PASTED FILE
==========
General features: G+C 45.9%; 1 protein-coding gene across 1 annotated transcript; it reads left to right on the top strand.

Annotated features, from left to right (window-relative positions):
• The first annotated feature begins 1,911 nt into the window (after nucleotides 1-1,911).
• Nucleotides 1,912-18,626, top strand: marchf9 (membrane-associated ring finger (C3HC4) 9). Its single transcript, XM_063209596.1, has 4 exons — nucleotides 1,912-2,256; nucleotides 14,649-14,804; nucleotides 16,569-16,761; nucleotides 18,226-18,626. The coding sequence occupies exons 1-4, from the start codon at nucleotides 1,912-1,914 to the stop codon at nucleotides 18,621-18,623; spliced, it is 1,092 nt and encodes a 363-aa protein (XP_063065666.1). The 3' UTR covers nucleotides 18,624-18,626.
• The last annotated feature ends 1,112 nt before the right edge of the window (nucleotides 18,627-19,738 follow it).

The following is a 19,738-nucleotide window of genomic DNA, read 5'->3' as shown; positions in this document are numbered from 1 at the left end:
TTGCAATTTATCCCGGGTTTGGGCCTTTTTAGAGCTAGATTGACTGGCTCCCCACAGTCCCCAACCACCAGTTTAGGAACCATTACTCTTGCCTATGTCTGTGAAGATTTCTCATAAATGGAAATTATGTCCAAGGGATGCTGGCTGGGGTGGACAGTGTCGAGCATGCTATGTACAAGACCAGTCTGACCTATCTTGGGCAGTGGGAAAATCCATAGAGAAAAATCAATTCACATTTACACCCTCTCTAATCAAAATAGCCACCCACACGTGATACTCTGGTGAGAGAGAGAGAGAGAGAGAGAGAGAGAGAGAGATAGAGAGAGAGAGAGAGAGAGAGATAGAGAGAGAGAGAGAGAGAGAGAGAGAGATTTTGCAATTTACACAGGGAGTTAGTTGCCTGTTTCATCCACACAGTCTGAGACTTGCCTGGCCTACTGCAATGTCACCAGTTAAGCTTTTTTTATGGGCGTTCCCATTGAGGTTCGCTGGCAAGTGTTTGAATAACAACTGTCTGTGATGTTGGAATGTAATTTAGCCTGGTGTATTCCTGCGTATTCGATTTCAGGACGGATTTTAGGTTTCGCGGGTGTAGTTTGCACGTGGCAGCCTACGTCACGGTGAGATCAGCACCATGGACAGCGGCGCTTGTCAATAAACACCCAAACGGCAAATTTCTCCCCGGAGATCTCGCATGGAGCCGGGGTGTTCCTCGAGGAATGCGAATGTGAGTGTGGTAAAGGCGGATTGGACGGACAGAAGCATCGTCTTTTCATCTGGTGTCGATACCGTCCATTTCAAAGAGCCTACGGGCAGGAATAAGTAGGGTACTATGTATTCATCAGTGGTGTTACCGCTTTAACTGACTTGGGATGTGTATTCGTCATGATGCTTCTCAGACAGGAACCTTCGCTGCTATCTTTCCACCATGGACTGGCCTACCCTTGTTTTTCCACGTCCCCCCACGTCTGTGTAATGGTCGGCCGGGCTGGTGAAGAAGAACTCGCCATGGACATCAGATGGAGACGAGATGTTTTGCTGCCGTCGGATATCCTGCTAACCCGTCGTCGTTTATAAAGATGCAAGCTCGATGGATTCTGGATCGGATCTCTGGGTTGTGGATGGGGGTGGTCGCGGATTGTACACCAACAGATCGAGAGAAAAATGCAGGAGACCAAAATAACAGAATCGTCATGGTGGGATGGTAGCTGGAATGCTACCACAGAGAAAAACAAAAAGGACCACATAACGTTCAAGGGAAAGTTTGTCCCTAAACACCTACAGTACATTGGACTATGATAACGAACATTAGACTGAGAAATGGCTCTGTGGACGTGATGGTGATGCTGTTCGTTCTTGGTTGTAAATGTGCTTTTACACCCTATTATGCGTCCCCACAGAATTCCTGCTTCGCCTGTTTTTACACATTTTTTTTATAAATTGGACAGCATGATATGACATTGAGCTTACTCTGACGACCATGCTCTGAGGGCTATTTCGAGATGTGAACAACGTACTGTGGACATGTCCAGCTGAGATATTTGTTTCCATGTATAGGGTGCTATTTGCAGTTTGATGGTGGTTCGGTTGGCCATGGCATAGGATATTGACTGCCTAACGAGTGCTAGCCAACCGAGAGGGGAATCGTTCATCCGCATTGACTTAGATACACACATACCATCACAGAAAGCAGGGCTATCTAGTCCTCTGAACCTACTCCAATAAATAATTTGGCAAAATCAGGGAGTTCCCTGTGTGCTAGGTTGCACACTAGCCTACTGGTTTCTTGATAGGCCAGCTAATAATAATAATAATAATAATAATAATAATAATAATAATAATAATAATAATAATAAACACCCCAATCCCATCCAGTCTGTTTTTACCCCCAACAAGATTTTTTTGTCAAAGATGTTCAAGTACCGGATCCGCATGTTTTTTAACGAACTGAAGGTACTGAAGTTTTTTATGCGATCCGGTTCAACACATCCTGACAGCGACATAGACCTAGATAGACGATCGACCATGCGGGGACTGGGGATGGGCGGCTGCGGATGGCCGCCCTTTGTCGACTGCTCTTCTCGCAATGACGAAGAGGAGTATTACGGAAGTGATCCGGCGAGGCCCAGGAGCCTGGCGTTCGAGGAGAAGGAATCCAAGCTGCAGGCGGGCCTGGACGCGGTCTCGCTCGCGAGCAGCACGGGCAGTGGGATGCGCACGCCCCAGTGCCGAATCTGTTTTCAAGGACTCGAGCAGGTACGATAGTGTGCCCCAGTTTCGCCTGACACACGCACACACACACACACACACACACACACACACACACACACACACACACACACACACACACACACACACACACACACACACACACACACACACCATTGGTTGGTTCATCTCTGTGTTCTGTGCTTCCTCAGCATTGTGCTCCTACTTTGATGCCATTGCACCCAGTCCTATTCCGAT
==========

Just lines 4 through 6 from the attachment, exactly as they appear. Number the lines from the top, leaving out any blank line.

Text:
• Nucleotides 1,912-18,626, top strand: marchf9 (membrane-associated ring finger (C3HC4) 9). Its single transcript, XM_063209596.1, has 4 exons — nucleotides 1,912-2,256; nucleotides 14,649-14,804; nucleotides 16,569-16,761; nucleotides 18,226-18,626. The coding sequence occupies exons 1-4, from the start codon at nucleotides 1,912-1,914 to the stop codon at nucleotides 18,621-18,623; spliced, it is 1,092 nt and encodes a 363-aa protein (XP_063065666.1). The 3' UTR covers nucleotides 18,624-18,626.
• The last annotated feature ends 1,112 nt before the right edge of the window (nucleotides 18,627-19,738 follow it).

The following is a 19,738-nucleotide window of genomic DNA, read 5'->3' as shown; positions in this document are numbered from 1 at the left end: